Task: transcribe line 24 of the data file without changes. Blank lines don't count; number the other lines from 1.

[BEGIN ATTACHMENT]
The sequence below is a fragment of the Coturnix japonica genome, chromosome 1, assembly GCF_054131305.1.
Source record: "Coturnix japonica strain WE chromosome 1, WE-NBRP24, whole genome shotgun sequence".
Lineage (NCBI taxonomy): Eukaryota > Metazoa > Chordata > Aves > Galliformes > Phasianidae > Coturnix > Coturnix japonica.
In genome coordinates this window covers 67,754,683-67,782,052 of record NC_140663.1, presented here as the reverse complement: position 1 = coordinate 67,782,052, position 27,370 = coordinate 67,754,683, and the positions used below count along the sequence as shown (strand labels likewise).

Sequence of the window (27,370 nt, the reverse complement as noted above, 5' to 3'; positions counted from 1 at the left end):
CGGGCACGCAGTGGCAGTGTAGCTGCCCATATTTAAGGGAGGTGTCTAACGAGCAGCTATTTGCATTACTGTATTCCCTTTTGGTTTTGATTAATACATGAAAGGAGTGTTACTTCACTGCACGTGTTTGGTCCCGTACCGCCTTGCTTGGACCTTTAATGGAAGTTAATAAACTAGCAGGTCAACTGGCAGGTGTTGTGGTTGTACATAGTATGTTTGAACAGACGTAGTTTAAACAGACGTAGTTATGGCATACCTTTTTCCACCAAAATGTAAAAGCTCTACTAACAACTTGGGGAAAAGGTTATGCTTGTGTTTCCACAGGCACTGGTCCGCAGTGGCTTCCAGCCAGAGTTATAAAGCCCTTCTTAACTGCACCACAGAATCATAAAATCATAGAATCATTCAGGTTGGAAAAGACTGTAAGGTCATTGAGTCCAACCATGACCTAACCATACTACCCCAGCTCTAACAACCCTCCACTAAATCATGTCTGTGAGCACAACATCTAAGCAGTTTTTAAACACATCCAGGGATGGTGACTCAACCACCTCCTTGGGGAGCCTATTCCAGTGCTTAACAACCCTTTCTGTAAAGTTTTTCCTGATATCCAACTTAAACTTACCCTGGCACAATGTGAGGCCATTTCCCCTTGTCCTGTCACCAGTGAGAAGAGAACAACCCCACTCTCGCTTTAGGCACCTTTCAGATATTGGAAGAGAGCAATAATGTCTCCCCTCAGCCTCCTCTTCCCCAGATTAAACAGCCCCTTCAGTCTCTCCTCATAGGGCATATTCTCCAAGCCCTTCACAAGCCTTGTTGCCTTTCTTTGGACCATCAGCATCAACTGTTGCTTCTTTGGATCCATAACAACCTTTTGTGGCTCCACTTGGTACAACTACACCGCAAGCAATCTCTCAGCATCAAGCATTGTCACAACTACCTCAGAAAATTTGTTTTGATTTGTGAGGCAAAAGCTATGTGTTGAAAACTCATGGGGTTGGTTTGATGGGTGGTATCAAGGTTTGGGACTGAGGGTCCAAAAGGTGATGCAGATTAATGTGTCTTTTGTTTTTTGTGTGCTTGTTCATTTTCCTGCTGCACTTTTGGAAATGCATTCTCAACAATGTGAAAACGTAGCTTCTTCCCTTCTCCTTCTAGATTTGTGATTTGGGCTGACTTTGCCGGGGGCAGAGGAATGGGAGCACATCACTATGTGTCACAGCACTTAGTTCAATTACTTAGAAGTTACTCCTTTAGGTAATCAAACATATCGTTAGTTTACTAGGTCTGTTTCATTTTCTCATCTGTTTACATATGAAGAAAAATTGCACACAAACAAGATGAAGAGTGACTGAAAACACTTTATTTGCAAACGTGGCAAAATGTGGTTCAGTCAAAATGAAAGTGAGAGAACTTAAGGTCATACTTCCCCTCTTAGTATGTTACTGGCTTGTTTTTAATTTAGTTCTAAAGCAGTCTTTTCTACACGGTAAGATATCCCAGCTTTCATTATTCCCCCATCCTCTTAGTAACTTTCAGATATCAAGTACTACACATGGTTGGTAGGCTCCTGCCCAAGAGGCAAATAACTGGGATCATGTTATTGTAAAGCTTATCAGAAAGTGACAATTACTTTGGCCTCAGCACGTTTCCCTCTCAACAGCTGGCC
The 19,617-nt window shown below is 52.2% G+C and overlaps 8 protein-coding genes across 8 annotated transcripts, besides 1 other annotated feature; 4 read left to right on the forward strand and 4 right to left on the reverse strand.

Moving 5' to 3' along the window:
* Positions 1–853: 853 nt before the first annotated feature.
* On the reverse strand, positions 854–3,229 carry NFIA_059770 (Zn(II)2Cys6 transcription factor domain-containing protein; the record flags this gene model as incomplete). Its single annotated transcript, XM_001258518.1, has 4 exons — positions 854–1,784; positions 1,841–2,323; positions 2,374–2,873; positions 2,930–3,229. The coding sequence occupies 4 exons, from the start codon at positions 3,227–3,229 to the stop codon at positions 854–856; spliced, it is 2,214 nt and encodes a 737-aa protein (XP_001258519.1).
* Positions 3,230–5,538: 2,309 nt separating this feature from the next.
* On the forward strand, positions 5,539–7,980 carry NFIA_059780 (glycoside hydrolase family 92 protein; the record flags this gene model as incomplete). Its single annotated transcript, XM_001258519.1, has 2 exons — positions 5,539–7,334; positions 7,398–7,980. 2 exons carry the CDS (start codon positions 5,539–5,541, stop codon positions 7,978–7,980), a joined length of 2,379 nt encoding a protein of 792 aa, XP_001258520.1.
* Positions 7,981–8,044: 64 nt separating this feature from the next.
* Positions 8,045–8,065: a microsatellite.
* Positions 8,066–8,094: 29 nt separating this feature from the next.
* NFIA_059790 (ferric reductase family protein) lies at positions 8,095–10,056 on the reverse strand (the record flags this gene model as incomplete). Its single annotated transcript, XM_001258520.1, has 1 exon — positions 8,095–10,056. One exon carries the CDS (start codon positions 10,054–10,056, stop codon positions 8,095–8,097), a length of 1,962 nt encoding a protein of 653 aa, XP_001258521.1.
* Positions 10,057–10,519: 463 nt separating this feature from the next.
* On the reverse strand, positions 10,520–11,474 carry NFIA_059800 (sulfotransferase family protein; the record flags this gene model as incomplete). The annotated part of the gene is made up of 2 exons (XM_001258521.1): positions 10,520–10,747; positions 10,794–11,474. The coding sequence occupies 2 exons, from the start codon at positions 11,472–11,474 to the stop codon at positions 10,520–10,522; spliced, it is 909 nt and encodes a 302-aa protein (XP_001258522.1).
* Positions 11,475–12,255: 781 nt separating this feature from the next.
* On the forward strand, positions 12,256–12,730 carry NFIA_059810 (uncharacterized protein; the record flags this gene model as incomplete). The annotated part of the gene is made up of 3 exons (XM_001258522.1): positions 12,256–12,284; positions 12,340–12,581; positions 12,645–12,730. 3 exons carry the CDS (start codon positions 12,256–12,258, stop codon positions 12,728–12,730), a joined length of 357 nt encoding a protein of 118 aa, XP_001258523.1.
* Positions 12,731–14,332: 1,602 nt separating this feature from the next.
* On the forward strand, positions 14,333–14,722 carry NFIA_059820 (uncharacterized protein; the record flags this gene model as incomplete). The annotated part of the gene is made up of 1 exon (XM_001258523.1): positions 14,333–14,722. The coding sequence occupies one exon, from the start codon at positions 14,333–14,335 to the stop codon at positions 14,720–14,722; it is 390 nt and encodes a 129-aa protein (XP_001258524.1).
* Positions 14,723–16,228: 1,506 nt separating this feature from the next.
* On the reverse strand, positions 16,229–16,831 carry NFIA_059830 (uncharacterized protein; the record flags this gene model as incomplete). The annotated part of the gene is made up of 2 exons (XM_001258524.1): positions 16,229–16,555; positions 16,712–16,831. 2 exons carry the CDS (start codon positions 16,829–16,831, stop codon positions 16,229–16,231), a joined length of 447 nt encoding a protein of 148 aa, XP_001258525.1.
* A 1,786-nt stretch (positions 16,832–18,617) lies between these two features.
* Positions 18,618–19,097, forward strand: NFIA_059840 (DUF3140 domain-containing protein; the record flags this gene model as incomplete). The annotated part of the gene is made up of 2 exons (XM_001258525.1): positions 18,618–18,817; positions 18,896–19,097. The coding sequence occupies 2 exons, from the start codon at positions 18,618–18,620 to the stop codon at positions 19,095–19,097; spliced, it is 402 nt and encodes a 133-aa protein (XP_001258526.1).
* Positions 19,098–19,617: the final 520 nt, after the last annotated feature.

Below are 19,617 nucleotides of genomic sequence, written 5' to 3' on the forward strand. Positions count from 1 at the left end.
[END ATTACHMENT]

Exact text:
* On the reverse strand, positions 16,229–16,831 carry NFIA_059830 (uncharacterized protein; the record flags this gene model as incomplete). The annotated part of the gene is made up of 2 exons (XM_001258524.1): positions 16,229–16,555; positions 16,712–16,831. 2 exons carry the CDS (start codon positions 16,829–16,831, stop codon positions 16,229–16,231), a joined length of 447 nt encoding a protein of 148 aa, XP_001258525.1.